The best part of waking up…
…was mediocre drip coffee and people were plenty satisfied. These days, people are adding everything from massive amounts of fat to CBD oil and psilocybin. Yes, microdosing psychedelics are now legal in one state here in the US and coffee makers are brewing up some magical morning brew said to improve “physiological, mental and spiritual health.” Seventeen-year-old me is pumped, 38-year-old me is saying, really? We think people will do this in moderation like they “do” sugar and caffeine in moderation? Will people even make it to work? The epiphanies, the self-discovery and deep philosophical conversations with random strangers on the train; this should be interesting…
Like 90% of adults in this country I thoroughly enjoy coffee, not only for the taste but also for the immediate cognitive enhancement aka, instant gratification that turns dull into inspiring, immediately.
Does it interrupt my sleep pattern? If not consumed in moderation, at the right times, YES. Coffee can throw off my whole circadian rhythm. I honestly do better with teas like yerba mate, a more effortless pick-me-up.
What does the research say?
The research(1)tells us that caffeine is a double-edged sword. Primarily in the form of coffee, caffeine is looked at by not only athletes but also the Military Nutrition Division of the US Army Research Institute of Environmental Medicine (that’s a long one) with “substantial evidence,” as performance enhancing, improving endurance, concentration and increasing muscle strength.
On the contrary, some studies link caffeine to sleep deprivation. The findings here show that the fatigued person is more likely to consume higher amounts of caffeine which leads to interruptions in the sleep pattern which leads back to more caffeine to wake up in the morning. This is the vicious cycle that many people are wrapped up in. The percentage of Americans who sleep fewer than 6 hours a night increased from 13 – 20% from 1999 – 2009 with caffeine being a possible culprit.
Here are some more, very interesting facts on sleep.(2)
- Men who sleep 5 hours a night have smaller testicles than men who sleep 7 or more hours a night. Men who sleep 4 – 5 hours a night have a level of testosterone of a man 10 years their senior. (got my attention!) There are similar effects in female reproductive health.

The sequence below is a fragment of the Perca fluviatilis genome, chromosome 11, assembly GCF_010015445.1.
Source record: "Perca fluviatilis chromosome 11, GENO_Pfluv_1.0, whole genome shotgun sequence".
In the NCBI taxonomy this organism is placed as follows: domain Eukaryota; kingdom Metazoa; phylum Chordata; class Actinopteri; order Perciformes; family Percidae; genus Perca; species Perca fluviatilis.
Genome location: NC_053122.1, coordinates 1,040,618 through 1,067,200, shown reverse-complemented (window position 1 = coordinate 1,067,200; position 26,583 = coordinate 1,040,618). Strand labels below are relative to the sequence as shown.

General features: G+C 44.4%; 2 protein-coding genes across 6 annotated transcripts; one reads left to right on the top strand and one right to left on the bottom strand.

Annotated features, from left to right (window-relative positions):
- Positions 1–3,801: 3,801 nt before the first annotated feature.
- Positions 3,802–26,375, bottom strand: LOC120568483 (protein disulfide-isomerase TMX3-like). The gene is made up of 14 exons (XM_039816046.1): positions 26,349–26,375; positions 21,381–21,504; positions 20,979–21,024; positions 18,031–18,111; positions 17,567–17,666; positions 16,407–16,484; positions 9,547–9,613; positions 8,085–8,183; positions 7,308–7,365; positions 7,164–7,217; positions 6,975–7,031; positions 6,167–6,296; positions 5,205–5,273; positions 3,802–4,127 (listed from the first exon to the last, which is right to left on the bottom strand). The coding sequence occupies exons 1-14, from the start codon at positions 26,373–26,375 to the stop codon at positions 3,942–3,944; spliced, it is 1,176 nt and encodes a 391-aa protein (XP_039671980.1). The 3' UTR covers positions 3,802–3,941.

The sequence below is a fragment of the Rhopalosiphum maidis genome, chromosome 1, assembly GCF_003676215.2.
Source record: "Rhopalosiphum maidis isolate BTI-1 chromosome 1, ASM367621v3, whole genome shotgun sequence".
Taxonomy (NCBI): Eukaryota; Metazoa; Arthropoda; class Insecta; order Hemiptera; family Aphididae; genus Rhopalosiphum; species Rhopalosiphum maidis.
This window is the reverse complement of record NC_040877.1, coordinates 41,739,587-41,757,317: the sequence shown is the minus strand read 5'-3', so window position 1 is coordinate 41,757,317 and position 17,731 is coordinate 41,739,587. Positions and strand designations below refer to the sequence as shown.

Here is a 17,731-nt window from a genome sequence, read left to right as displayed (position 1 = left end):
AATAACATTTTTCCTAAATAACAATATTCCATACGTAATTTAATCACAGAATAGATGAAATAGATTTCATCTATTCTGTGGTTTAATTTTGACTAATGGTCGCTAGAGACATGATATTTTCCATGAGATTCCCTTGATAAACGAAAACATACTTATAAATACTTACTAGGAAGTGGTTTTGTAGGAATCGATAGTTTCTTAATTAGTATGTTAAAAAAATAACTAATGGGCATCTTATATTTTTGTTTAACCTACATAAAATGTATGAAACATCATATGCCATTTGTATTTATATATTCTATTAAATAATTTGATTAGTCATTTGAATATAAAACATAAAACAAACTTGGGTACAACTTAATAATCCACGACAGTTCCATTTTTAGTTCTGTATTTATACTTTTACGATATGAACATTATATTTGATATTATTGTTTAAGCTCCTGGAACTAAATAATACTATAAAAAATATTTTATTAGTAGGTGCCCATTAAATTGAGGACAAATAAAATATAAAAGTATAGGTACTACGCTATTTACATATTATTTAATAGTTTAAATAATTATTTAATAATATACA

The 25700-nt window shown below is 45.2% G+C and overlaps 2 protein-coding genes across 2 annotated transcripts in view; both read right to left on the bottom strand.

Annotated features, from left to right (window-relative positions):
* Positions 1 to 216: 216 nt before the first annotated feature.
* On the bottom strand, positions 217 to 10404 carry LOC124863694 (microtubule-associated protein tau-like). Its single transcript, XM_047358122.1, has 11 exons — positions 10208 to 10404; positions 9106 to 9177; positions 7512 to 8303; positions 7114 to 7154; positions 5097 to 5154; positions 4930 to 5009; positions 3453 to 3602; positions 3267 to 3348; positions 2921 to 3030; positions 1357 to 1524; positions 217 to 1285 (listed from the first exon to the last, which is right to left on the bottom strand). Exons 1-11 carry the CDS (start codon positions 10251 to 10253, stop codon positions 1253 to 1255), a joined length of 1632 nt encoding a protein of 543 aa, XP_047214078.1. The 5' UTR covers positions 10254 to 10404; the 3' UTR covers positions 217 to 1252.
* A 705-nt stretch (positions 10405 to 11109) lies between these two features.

- Sleep loss and the cardiovascular system; when we lose an hour for daylight savings in the springtime we see a 24% increase of heart attacks. On the contrary when we gain an hour in the fall we see a 21% decrease in heart attacks. These statistics are exactly the same for car crashes, road traffic accidents and suicide rates!
- Deep sleep brain waves act like a file transfer mechanism at night, shifting memories from short-term to long-term reservoir.
- The World Health Organization classified any form of nighttime shift work as a probable carcinogen because of a disruption of sleep wave rhythms
- The genes associated with the immune system were switched off with lack of sleep; as well as genes associated with tumors, stress and cardiovascular disease.
Many things can cause sleep deprivation and one can certainly improve cognitive and physical performance without caffeine. For those athletic types, one suggestion is to limit caffeine in your downtime in order to get the maximum benefits when you need it most, during training and competition.
Know this, caffeine is the fastest acting stimulant drug known to man. Like any other drug, we need to be cognizant of its effects, good and bad, and also look more closely at our intentions while consuming it.
If you are one that is caught up in the vicious cycle of being sleep deprived as well as dependent on coffee everyday, I challenge you to switch over to drinking only green tea or yerba mate no later than 3:00pm for 30 days and see how you feel.
A couple tips for good sleep suggested by Matthew Walker (check out his TED Talk: Sleep is Your Superpower):
- Regularity! Go to bed and wake up at same time.
- Keep your bedroom cool! The body needs to drop temperature to fall asleep and stay asleep, around 65 degrees.
(1) Risk Manag Healthc Policy. 2018; 11: 263–271. Published online 2018 Dec 7. doi: 10.2147/RMHP.S156404 https://www.ncbi.nlm.nih.gov/pmc/articles/PMC6292246/
(2) Matthew Walker scientist and professor of neuroscience and psychology Book: Why We Sleep TED: Sleep is Your Superpower